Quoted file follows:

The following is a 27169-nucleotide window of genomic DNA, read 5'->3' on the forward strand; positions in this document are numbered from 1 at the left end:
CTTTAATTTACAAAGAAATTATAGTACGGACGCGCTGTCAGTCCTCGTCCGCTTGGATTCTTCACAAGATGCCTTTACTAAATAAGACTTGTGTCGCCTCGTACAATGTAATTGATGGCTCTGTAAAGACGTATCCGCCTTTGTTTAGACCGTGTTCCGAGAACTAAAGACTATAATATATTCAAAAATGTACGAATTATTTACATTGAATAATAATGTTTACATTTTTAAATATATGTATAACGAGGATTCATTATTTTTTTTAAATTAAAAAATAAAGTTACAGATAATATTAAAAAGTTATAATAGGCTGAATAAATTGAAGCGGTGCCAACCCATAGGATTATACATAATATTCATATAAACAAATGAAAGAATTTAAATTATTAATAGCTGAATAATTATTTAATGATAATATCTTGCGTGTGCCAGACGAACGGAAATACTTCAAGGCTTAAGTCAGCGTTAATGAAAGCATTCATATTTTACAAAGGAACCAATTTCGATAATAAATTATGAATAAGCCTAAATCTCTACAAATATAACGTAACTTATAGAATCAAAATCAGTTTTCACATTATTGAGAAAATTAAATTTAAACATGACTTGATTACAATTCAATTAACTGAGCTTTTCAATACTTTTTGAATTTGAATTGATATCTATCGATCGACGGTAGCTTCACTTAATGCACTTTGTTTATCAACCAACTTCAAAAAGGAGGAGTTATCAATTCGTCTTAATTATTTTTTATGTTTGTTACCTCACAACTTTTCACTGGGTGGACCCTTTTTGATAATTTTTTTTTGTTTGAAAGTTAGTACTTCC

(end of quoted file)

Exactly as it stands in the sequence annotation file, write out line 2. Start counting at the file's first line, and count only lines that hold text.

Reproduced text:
CTTTAATTTACAAAGAAATTATAGTACGGACGCGCTGTCAGTCCTCGTCCGCTTGGATTCTTCACAAGATGCCTTTACTAAATAAGACTTGTGTCGCCTCGTACAATGTAATTGATGGCTCTGTAAAGACGTATCCGCCTTTGTTTAGACCGTGTTCCGAGAACTAAAGACTATAATATATTCAAAAATGTACGAATTATTTACATTGAATAATAATGTTTACATTTTTAAATATATGTATAACGAGGATTCATTATTTTTTTTAAATTAAAAAATAAAGTTACAGATAATATTAAAAAGTTATAATAGGCTGAATAAATTGAAGCGGTGCCAACCCATAGGATTATACATAATATTCATATAAACAAATGAAAGAATTTAAATTATTAATAGCTGAATAATTATTTAATGATAATATCTTGCGTGTGCCAGACGAACGGAAATACTTCAAGGCTTAAGTCAGCGTTAATGAAAGCATTCATATTTTACAAAGGAACCAATTTCGATAATAAATTATGAATAAGCCTAAATCTCTACAAATATAACGTAACTTATAGAATCAAAATCAGTTTTCACATTATTGAGAAAATTAAATTTAAACATGACTTGATTACAATTCAATTAACTGAGCTTTTCAATACTTTTTGAATTTGAATTGATATCTATCGATCGACGGTAGCTTCACTTAATGCACTTTGTTTATCAACCAACTTCAAAAAGGAGGAGTTATCAATTCGTCTTAATTATTTTTTATGTTTGTTACCTCACAACTTTTCACTGGGTGGACCCTTTTTGATAATTTTTTTTTGTTTGAAAGTTAGTACTTCC